PRE-COLONIAL LATIN AMERICA
ENGINEERING THE INCA ROAD IN THE HIGH ANDEAN MOUNTAINS CLIFF SCHEXNAYDER ARIZONA STATE UNIVERSITY
The source of Incas engineering knowledge was the careful observation of natural forces. This knowledge, particularly an understanding of water flow and resulting hydraulic forces, was first applied to increase of the production of food. Later their patient study and unique consciousness of nature and natureâ€™s forces became the foundation of their transportation system achievement. These engineers, with a tradition of observing nature, succeeded in building the 3000 mile high Andean road from Quito, Ecuador to Santiago, Chile in less than 100 years because they learned to work with nature instead of trying to dominate. These ancient engineers lacked a written language and possessed no maps. Therefore, it is assumed they relied on memory to build their centrally planned transportation infrastructure. Their work is truly a monumental engineering achievement considering the road traverses a land subject to major flooding from El NiĂąo rains and about ten significant seismic events annually. Close examination and reverse engineering of their accomplishment supports thoughtful solutions to current engineering challenges, particularly the effort to construct sustainable infrastructure.
MONOLITHIC CONSTRUCTION IN MESOAMERICA MARÍA FERNANDA LÓPEZ ARMENTA COORDINACIÓN NACIONAL DE CONSERVACIÓN DEL PATRIMONIO CULTURAL, MEXICO
Monolithic Architecture sample cases are present all over the world, with no direct influence between the cultures that created them, it is clear that similar solutions to similar problems, under alike circumstances prevail. In America a unique example of Monolithic architecture is located in the archaeological site of Malinalco, Estado de México. At the top of the “Cerro de los Ídolos” (Hill of the Idols) the Aztecs created an architectural masterpiece known as the Cuauhcalli of Malinalco. Stand out its amazing building technique, the imposing emplacement and the relevance of its function: this was the initiation ritual for the elite Aztec’s groups of warriors. It is noteworthy that the precedent of this important work resides in the excellence of Aztec stone carvers, who are well known all over the world because of their mastery transforming lithic materials: for example the Aztec Calendar Stone, the Tlaltecuhtli Monolith, the Tlaloc Monolith, just to mention a few. Malinalco’s construction period is defined between 1476 to 1520 a.C, this fact implies that the site was still under construction while the Spanish conquest occurred, and that this historical event interrupted it. The mountain where this site for the elite was constructed is 215 meters above the actual town. Approximatively at the middle of the hill a system of artificial terraces is located, where a group of perfectly planned monuments are partially or almost completely carved in the mountain’s rock: the Cuauhtinchan Group, it is the most important ceremonial center in Malinalco; specially dedicated to the Sun, and to the elite groups of warriors known as Cuahutli and Ocelotl (Eagles and Jaguars). Carvings of eagle’s and jaguar’s skin, embellish the most important temple of the complex, which is also engraved in the bedrock. Here devoted warriors used to consecrate their lives to the Sun God. Stone carving and engraving was done using only lithic tools. Some of them have been found in the excavation site of the unconcluded Structure VI, also carved in the bedrock. The complex building technique of monolithic architecture in Malinalco responds as other examples in Mesoamerican architecture to a specific ideology and set of symbolism. Another example of monolithic structure is the gardens and baths of king Nezahualcóyotl in Tetzcotzingo, Estado de México. Both sites were the result of educated minds, since are both for the use of an elite society, the most important warriors and the king itself, Nezahualcoyotl who is known to be a great engineer and architect. So he must have design his baths in the mountain, whit also a palace, unfortunately the place was destroyed after the fall of Nezahualcoyotl, because of the Spanish religious fanaticism that considered the place to be dedicated to evil. The observation of Nature was always an essential for Mesoamerican architecture, and in both cases we are talking about the relevance of the architectural project, the study of the site, the knowledge on the lithic materials and the soil, and the artistry of the stonework.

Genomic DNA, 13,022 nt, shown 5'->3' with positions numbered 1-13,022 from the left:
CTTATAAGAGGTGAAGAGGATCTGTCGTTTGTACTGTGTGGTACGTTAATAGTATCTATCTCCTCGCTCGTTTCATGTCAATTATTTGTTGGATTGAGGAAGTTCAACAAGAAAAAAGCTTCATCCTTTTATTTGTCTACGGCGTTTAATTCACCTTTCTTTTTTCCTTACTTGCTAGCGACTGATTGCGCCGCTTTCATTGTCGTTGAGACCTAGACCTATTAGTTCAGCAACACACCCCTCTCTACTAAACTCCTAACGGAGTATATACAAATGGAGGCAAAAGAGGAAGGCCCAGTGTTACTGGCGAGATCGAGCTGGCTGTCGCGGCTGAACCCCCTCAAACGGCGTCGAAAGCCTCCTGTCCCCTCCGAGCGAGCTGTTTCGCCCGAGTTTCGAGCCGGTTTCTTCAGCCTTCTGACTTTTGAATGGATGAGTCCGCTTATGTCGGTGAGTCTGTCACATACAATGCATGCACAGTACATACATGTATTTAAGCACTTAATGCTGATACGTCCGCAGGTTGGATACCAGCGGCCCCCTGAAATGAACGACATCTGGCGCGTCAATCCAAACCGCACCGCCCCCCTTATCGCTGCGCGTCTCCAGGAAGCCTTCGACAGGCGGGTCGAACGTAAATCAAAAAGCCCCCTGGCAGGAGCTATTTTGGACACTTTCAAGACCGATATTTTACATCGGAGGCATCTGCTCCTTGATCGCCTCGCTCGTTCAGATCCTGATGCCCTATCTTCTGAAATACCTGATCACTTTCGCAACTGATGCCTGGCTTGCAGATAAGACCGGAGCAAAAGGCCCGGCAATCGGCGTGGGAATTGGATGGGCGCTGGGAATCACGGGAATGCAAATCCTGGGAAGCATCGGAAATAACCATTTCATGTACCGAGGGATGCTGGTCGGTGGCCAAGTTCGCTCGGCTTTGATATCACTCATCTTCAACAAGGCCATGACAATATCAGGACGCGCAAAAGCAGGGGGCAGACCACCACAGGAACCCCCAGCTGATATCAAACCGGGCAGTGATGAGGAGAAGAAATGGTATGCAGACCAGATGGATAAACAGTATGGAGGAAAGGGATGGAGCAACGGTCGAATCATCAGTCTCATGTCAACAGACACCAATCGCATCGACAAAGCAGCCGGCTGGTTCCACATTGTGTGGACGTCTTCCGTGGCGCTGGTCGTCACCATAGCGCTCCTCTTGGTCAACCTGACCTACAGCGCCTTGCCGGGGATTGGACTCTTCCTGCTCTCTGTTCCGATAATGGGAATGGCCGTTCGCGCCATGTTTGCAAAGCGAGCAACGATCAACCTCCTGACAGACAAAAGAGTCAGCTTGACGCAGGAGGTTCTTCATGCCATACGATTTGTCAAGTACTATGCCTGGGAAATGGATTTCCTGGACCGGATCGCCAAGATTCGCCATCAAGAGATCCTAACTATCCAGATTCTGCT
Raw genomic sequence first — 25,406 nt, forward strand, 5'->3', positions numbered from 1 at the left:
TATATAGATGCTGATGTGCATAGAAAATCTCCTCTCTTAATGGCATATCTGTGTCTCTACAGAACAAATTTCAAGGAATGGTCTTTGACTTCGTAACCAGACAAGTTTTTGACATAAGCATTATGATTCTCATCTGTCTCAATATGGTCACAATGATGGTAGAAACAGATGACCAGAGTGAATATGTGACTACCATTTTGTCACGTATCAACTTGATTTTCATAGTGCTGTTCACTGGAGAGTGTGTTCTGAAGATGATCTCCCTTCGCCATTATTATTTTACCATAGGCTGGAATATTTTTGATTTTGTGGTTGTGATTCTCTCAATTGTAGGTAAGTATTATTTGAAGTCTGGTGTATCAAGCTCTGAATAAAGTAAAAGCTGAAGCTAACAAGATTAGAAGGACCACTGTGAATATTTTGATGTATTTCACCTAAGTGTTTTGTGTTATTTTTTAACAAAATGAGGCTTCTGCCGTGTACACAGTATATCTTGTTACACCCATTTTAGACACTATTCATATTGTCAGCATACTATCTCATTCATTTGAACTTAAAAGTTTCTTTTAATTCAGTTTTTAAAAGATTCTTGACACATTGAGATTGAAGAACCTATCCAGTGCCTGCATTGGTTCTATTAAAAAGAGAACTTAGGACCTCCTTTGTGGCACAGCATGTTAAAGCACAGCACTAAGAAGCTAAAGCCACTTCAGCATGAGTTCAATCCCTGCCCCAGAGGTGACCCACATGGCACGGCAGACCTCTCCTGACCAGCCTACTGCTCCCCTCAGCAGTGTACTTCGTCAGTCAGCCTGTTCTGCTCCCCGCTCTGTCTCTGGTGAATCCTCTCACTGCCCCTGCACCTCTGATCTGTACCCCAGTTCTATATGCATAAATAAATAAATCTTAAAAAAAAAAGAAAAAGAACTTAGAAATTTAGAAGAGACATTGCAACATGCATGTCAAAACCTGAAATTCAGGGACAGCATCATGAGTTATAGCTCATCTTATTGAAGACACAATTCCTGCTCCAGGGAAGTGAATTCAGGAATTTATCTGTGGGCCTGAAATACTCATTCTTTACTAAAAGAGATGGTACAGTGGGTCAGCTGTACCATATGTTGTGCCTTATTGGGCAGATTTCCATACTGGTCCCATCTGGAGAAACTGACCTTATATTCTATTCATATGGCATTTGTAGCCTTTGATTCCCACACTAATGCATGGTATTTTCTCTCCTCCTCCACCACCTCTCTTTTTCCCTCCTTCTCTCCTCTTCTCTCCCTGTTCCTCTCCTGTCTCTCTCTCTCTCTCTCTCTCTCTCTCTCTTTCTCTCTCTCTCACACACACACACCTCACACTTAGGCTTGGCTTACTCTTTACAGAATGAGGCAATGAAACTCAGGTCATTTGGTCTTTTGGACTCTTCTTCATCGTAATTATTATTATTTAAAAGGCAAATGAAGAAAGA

COMMUNITY BASED PROJECTS
DO-IT-OURSELVES: IKEA HACKERS AND PARTICIPATORY BUILDING COMMUNITIES SAMUEL DODD OHIO UNIVERSITY